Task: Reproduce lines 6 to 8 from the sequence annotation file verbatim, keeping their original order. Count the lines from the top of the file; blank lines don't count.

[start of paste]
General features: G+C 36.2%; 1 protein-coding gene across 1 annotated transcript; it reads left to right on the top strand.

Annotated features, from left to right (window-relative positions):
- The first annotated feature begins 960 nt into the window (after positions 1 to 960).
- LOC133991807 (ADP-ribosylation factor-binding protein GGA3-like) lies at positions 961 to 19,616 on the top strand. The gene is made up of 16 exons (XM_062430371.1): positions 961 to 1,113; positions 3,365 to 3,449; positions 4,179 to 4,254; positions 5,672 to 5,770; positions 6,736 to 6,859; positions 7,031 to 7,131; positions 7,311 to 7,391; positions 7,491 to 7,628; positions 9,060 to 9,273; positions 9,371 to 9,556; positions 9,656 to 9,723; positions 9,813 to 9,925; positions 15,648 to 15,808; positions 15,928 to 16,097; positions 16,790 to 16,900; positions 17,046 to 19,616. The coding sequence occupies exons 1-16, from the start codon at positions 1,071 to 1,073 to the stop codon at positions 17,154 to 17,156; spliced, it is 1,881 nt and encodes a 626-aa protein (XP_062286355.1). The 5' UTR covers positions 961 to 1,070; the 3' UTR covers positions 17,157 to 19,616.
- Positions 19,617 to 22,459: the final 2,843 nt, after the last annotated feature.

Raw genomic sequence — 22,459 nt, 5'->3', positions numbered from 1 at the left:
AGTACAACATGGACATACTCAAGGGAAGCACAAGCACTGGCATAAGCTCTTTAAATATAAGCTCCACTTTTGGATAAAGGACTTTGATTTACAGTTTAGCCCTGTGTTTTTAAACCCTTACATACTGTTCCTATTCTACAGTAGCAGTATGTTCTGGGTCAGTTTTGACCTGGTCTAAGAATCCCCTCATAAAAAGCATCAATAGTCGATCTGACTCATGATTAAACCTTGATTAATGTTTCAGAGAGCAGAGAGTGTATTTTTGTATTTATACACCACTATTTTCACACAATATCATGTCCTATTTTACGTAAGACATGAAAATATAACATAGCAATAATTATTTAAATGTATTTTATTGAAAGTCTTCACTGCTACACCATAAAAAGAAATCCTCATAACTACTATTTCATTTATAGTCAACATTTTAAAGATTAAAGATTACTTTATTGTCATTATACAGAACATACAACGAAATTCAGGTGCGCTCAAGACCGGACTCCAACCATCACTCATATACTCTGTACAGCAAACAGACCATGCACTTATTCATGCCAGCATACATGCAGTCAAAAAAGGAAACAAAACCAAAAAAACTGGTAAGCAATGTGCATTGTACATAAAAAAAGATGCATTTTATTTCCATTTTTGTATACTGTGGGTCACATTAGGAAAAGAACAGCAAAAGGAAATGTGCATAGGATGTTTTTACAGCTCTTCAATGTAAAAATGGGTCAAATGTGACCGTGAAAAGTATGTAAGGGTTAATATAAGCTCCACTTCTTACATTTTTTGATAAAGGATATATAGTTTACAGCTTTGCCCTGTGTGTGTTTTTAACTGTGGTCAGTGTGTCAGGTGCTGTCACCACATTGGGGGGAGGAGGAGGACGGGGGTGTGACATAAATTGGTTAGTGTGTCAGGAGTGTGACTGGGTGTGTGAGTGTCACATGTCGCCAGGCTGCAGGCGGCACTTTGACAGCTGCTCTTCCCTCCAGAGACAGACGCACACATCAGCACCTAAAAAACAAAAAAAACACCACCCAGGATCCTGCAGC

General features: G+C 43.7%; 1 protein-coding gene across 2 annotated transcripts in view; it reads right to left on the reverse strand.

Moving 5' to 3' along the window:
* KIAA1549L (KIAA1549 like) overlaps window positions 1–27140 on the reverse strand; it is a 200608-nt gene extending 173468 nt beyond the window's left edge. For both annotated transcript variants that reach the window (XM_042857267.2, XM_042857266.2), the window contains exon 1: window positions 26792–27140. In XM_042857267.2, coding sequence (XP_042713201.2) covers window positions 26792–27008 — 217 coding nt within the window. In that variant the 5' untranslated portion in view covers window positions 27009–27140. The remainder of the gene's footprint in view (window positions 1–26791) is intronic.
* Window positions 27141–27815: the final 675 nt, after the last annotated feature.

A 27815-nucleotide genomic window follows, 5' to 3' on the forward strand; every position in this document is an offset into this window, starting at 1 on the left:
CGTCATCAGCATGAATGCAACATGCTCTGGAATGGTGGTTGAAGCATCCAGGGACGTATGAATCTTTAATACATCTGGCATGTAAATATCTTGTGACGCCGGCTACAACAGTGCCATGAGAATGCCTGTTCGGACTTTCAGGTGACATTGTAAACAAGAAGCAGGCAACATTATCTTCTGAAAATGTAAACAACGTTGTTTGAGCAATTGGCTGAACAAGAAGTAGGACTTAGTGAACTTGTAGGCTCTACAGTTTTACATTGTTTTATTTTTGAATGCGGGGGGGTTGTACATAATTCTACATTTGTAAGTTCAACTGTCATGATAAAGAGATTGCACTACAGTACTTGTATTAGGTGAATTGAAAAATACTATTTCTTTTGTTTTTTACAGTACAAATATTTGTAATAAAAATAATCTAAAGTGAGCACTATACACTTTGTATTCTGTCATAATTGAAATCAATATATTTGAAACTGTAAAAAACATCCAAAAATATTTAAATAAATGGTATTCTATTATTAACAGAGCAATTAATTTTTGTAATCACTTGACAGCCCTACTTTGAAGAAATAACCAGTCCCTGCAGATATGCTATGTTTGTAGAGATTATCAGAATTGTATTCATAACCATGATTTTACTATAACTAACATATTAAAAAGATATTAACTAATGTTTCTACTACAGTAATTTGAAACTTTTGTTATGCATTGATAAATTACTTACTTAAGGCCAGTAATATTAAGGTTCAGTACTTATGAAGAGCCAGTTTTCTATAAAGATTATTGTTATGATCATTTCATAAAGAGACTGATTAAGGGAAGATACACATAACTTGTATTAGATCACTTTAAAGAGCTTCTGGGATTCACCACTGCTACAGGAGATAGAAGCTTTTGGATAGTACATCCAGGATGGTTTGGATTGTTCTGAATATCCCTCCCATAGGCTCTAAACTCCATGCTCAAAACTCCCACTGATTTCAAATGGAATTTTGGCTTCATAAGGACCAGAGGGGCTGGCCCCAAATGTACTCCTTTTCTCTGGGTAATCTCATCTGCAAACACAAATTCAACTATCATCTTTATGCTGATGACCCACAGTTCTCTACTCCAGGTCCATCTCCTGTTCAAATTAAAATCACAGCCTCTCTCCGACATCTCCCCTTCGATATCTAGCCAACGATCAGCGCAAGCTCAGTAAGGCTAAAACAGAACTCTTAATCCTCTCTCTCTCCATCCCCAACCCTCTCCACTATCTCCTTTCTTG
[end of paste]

Raw genomic sequence — 22,459 nt, 5'->3', positions numbered from 1 at the left:
AGTACAACATGGACATACTCAAGGGAAGCACAAGCACTGGCATAAGCTCTTTAAATATAAGCTCCACTTTTGGATAAAGGACTTTGATTTACAGTTTAGCCCTGTGTTTTTAAACCCTTACATACTGTTCCTATTCTACAGTAGCAGTATGTTCTGGGTCAGTTTTGACCTGGTCTAAGAATCCCCTCATAAAAAGCATCAATAGTCGATCTGACTCATGATTAAACCTTGATTAATGTTTCAGAGAGCAGAGAGTGTATTTTTGTATTTATACACCACTATTTTCACACAATATCATGTCCTATTTTACGTAAGACATGAAAATATAACATAGCAATAATTATTTAAATGTATTTTATTGAAAGTCTTCACTGCTACACCATAAAAAGAAATCCTCATAACTACTATTTCATTTATAGTCAACATTTTAAAGATTAAAGATTACTTTATTGTCATTATACAGAACATACAACGAAATTCAGGTGCGCTCAAGACCGGACTCCAACCATCACTCATATACTCTGTACAGCAAACAGACCATGCACTTATTCATGCCAGCATACATGCAGTCAAAAAAGGAAACAAAACCAAAAAAACTGGTAAGCAATGTGCATTGTACATAAAAAAAGATGCATTTTATTTCCATTTTTGTATACTGTGGGTCACATTAGGAAAAGAACAGCAAAAGGAAATGTGCATAGGATGTTTTTACAGCTCTTCAATGTAAAAATGGGTCAAATGTGACCGTGAAAAGTATGTAAGGGTTAATATAAGCTCCACTTCTTACATTTTTTGATAAAGGATATATAGTTTACAGCTTTGCCCTGTGTGTGTTTTTAACTGTGGTCAGTGTGTCAGGTGCTGTCACCACATTGGGGGGAGGAGGAGGACGGGGGTGTGACATAAATTGGTTAGTGTGTCAGGAGTGTGACTGGGTGTGTGAGTGTCACATGTCGCCAGGCTGCAGGCGGCACTTTGACAGCTGCTCTTCCCTCCAGAGACAGACGCACACATCAGCACCTAAAAAACAAAAAAAACACCACCCAGGATCCTGCAGC

General features: G+C 43.7%; 1 protein-coding gene across 2 annotated transcripts in view; it reads right to left on the reverse strand.